Some critics have speculated that the dominant use of Blue suggests an emotional distance, which is emphasized by the distance between bodies and habits, with her in street clothes and him in pajamas, which he also used to work. The view of the courtyard is partially obscured by ornamental iron elements, and it is suspended between them like a painting.
4. THE DANCE SERIES
Henri Matisse’s dance
The painting dance of 1910 is perhaps the most famous of the painter who grew up in northeastern France, and it is universally recognized as a pivotal point in his artistic development. This painting, along with the accompanying work Musica, was commissioned by a Russian industrialist named Sergei Shchukin for his lavish mansion in Moscow.
It was preceded by the preparatory work Danza I and followed by the tripartite mural Danza II. Matisse’s brushstrokes become flatter, looser, and more fluid in this painting, and the flamboyant colors of the five red figures, green landscape, and blue sky reflect Matisse’s fascination with primitive art. The palette is classic fauve: the intense and warm colors against the cold blue-green background, as well as the rhythmic succession of dancing nudes, convey feelings of emotional liberation and hedonism, probably inspired by Stravinsky’s Young Spring Girls o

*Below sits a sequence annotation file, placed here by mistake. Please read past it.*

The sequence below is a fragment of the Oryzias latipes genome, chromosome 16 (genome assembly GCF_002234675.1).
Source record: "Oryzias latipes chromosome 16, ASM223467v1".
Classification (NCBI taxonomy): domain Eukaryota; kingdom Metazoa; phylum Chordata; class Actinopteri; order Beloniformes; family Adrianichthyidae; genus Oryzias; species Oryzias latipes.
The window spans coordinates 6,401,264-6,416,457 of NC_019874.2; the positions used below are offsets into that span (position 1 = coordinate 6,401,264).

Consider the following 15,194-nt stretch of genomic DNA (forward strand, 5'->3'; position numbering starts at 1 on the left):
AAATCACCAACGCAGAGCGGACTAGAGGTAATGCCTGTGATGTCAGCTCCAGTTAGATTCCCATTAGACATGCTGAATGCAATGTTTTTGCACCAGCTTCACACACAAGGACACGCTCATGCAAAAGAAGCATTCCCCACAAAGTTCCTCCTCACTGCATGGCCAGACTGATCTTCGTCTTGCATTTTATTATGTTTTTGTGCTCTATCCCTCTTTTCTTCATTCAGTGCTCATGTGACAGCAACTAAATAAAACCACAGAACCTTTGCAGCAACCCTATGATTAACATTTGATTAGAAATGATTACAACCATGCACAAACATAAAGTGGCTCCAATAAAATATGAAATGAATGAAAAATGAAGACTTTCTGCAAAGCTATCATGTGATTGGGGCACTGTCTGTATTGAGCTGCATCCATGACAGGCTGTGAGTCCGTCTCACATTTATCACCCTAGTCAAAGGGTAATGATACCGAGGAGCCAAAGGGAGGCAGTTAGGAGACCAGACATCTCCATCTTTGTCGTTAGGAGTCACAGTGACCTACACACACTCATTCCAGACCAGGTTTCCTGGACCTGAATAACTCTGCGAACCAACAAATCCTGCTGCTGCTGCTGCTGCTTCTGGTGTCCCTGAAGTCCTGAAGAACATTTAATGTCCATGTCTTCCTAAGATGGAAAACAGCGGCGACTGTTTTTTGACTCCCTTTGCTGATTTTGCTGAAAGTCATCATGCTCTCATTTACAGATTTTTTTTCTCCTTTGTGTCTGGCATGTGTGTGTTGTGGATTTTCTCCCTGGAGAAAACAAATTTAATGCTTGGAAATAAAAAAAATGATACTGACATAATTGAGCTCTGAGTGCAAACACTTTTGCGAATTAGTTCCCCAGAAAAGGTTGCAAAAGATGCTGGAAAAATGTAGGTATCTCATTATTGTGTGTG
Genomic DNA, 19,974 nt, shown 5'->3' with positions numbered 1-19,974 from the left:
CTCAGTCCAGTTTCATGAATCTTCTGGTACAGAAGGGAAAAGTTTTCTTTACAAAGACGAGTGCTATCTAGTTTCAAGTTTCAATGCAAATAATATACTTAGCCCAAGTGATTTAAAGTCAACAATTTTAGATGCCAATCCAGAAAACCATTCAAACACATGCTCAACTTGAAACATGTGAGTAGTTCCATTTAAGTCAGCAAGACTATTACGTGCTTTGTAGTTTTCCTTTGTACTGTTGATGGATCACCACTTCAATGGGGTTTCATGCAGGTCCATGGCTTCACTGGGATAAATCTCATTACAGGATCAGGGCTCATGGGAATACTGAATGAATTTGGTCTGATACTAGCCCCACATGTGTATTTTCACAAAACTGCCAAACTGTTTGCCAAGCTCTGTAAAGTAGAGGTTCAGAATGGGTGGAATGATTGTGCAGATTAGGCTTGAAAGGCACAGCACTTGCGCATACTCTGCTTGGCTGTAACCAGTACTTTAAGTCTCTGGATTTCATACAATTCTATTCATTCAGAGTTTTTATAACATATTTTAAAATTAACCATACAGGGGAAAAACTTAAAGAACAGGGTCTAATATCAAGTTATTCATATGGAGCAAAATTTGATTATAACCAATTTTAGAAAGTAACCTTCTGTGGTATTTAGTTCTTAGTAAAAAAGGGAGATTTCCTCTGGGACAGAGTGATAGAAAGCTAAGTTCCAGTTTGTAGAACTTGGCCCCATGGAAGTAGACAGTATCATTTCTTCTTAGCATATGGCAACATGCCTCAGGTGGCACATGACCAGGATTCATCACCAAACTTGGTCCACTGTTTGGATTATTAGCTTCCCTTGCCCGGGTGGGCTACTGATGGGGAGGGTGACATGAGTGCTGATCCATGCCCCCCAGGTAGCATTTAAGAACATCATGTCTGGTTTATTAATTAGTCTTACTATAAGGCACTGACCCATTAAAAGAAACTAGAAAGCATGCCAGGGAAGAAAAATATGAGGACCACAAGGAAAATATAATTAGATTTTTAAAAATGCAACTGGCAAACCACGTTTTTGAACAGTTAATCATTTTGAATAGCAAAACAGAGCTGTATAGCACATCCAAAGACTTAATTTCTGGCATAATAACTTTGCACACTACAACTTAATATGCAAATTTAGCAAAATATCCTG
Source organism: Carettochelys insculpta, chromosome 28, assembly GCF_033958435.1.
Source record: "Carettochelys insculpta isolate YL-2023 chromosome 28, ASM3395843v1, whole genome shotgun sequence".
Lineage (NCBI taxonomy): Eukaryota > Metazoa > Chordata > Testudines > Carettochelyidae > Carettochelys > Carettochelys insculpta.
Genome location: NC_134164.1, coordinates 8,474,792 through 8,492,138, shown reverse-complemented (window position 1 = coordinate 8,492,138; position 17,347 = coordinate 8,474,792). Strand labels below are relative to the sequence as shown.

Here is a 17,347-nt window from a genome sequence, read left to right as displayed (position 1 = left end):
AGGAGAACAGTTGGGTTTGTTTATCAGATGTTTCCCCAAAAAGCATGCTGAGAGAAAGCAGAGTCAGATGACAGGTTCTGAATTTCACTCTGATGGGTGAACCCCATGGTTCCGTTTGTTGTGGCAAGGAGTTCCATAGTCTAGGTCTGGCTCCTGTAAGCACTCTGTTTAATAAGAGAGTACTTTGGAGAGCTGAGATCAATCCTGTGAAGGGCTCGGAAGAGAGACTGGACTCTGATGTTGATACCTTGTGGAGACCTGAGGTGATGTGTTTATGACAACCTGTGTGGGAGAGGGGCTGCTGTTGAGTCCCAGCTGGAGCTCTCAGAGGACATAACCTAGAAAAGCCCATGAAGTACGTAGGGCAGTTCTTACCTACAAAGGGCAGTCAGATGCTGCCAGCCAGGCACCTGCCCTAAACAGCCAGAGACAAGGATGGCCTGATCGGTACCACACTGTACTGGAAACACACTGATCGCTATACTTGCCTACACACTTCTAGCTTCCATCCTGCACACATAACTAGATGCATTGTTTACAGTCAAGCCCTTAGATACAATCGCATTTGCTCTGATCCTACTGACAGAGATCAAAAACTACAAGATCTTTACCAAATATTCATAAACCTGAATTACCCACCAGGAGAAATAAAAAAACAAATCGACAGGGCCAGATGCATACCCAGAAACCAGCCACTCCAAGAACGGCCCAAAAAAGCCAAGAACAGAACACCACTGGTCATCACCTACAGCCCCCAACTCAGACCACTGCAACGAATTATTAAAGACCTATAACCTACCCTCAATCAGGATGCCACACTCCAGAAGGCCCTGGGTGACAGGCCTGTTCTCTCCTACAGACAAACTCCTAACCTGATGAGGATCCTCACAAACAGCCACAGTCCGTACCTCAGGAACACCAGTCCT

5. THE RED STUDIO
The Red Studio, Henri Matisse, and Courtesy
Painted in Iss les-les-Moulineaux in 1911. The work of the young sailor II, just above a pendulum clock with no hands, is easily identified. Henri Matisse admitted that he had no idea why he chose red for the composition, but the strength of this monochrome scheme will influence abstract painting for the next century.
6. THE PIANO LESSON
Henri Matisse, Piano Lesson, Courtesy Success Succession H. Matisse ARS N mother H. Matisse ARS N mother Henri Matisse ARS N
This 1916 painting was created during the years of the First World War, when Matisse’s works became more daring and difficult. The palette shifts away from the typical arabesques and toward a harder, edgier geometry, with an ominous palette of fleshy grays, blacks, browns, and pinks.
Henri Matisse attacks the canvas, sometimes with a chisel, scraping, etching, constantly reviewing, and leaving ample evidence of the revisions as he moves away from more watery paint applications. The piano lesson, a very personal composition depicting his son Pierre, is a composition about space, but also about time, as an allegory of the transition from childhood to adulthood.
Henri Matisse, an Italian, Guggenheim Museum
The Italian, which was also created in 1916, clearly shows the transition from realism to abstraction. This is the first of many portraits Matisse painted of an Italian professional model named Laurette, and it demonstrates the rethinking and convergence of lines in order to “reach that state of condensation of sensations that constitutes a painting.”